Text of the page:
April 20, 2015 - Operationalizing Accessibility.pptx

    How Does Your Project Serve the Urban Poor

    April 20, 2015

    Event presentation
    We present a series of talks that highlight the use of data in innovative ways that support transport planning. Tatiana and Holly will present open source tools the Bank has developed that make sure of open data standards and provide insight on transit service levels and consequent impacts on accessibility.  Results of initial analysis from Ulan Bator, China, Cairo, Nairobi and across Latin America will be used to frame a discussion of how the practice can incorporate geospatial data on poverty, jobs and transport into project planning and implementation. Professor Marta Gonzales will present analysis of mobile phone data in the case of Rio de Janeiro. 
    Talks will include:
    Holly Krambeck: *Open Transit Indicators*
    92% of the world's 25 largest low and low-middle income cities do not have complete maps of their transit networks. As the Bank works with these cities to overcome this substantial barrier to meaningful transit planning and service provision, a new challenge arises: in resource-constrained cities that do not have a tradition of using maps to plan transit, once they receive these maps, what they do with them? Traditional GIS and transport planning software packages cost thousands of dollars and require substantial technical expertise to use. To help cities understand how effectively their systems are meeting accessibility needs and how their service provision compares to services in other cities, the Bank team has been developing a free, user-friendly tool -- Open Transit Indicators -- which can be quickly deployed and used by Bank counterparts as they take their first steps towards modern transit network planning.
    Tatiana Peralta Quiros: * The accessibility tool*
    Accessibility analysis is an essential element of understanding cities and public service delivery. In urban transportation, 'accessibility' refers to the ease with which an individual can access opportunities (e.g. employment, health or education services), given the spatial distribution of the city (land use), the transportation infrastructure and services available (transportation supply), the temporal constraints of individuals and activities, and the individual characteristics of people. Accessibility offers a powerful lens to assess how a mobility system is serving an urban area, but until recently had been extremely hard to calculate. The Open Trip Planner Analyst (OTPA) Accessibility tool now allows us to easily calculate this metric. This tool utilizes the road network (from OpenStreetMap), and transit attributes (structured as a General Transit Feed Specification ), to calculate the travel times from every origin destination pair in the city. Comparing this measure across parts of a region allows a powerful visualization of the extent of spatial inequality; and it also serves as a benchmark to assess the impacts of an intervention such as a mass transit investment and to compare urban areas.
    Professor Marta Gonzales:  *Using Mobile Phone data for transport planning*
    Mobile phone call detailed records (CDR) data are emerging as a potentially transformative data source to support a range of planning and management analysis.  Marta will show the results of analysis in Rio de Janeiro based on open protocols  that use CDRs to create an origin destination matrix as well and use this as the basis for analysis that focus on the travel patterns of the poor.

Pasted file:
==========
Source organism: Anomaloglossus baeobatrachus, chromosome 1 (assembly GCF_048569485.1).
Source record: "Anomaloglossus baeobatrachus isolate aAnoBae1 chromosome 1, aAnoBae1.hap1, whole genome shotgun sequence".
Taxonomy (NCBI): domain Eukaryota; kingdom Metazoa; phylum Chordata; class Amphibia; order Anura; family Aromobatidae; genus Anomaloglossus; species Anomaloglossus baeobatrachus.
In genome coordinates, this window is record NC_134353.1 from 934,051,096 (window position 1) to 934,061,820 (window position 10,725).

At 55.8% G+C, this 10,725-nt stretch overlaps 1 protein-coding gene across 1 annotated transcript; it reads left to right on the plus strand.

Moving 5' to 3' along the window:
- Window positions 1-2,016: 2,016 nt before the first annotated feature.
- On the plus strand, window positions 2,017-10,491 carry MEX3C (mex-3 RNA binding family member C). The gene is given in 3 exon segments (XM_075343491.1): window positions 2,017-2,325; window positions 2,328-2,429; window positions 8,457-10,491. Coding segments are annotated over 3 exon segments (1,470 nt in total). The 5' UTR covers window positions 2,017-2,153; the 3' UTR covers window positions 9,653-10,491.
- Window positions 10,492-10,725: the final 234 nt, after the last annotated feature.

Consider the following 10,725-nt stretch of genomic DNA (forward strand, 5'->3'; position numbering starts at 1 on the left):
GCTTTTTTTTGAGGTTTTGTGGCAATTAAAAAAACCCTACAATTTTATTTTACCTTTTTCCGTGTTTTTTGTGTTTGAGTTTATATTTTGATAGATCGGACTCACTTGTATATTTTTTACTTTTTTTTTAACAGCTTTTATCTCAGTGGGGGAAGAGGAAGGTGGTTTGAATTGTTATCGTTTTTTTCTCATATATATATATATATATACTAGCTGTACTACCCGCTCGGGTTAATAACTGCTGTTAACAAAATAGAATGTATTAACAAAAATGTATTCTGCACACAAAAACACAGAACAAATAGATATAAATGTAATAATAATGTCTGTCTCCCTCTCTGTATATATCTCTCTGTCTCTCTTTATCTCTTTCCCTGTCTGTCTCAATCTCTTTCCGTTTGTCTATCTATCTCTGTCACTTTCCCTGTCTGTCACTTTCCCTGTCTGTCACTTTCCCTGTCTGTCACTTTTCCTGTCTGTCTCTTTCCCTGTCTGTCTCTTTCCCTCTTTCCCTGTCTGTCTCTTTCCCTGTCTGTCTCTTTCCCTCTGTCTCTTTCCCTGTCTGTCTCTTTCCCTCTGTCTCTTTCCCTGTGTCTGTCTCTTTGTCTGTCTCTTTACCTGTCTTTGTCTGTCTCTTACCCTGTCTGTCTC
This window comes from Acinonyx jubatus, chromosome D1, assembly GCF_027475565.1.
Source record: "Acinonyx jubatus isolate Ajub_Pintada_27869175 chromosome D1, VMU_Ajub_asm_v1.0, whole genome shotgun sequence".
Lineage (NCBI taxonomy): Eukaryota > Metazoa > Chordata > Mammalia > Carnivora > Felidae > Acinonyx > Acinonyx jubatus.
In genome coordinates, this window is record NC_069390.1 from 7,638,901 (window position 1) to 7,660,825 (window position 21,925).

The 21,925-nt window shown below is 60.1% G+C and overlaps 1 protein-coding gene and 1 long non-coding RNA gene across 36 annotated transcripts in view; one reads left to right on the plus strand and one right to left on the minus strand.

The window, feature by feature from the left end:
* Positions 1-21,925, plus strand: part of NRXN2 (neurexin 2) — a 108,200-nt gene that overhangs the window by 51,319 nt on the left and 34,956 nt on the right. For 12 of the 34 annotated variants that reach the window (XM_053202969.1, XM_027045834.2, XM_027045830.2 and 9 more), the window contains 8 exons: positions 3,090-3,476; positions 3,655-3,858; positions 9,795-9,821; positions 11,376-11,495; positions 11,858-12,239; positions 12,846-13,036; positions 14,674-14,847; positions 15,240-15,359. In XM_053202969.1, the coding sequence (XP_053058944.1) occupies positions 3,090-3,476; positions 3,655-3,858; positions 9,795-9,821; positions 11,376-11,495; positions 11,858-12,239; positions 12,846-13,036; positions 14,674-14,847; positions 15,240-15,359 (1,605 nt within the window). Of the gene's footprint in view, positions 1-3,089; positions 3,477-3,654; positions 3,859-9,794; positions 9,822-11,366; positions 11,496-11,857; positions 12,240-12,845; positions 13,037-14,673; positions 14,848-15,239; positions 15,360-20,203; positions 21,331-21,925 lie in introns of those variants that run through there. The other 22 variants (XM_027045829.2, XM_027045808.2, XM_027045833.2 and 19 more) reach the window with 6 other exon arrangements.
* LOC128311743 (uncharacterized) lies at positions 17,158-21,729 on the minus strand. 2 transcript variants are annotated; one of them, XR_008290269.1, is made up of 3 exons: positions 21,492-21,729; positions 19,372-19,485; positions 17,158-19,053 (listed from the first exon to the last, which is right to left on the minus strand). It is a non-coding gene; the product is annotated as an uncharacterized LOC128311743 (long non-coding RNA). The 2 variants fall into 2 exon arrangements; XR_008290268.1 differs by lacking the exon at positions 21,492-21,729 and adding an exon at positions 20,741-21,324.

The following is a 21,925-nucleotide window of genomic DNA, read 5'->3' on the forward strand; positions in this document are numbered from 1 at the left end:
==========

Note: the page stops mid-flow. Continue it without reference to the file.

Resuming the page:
Shomik Mehndiratta, Lead Urban Transport Specialist/Urban Mobility GSG's Lead, GTIDR
    Chair and Discussant:
    Jose Luis Irigoyen, Director, Transport and ICT GP
    Marta Gonzalez is Associate Professor in the Department of Civil and Environmental Engineering at Massachusetts Institute of Technology. She works in the area of urban computing, with a focus on the intersections of people with the built environment and their social networks. Her ultimate goal to design urban mobility solutions and to enable the sustainable development of smart cities. Prof. González has injected new tools into transportation research and is a leader in the emergent field of urban computing.  She received a licentiate in physics from Universidad Simon Bolivar. She holds a magister scientiarum in physics from the Central University of Venezuela in 2001 and a Ph.D. in physics (Dr. rer. nat) from Stuttgart Univarsität.
    Holly Krambeck is a Senior Transportation Economist working in the East Asia & Pacific region, where she leads a diverse investment portfolio of urban and rural transport projects. She also leads the region's Open Transport initiative, leveraging low-cost ICT solutions to increase the planning and management capacity of resource-constrained transport agencies. Prior to joining the Bank, Holly worked as an infrastructure economics and finance specialist with Parsons Brinckerhoff, an international civil and environmental engineering firm, where she was task lead and project manager for transport infrastructure projects in the US, East and Southeast Asia, and in Central America. Holly holds a Master of Science degree in Transportation and a Master's degree in City Planning, both from the Massachusetts Institute of Technology.
    Tatiana Peralta-Quiros is a Junior Professional Associate in the Global Urban Unit. In the Bank, Tatiana has been working in urban mobility and sustainable cities, as well as big data and spatial analytics.  Tatiana graduated from MIT's Civil and Environmental Engineering School Master program in Transportation. While pursuing her Master's Degree, she worked in the Transit Lab, focusing in the urban systems, and land use and transport models. Tatiana also has a BA in Applied Mathematics in Urban Planning from Harvard University. Most of her work in the Bank and prior has been focused in Latin America, East Africa, Europe and North America.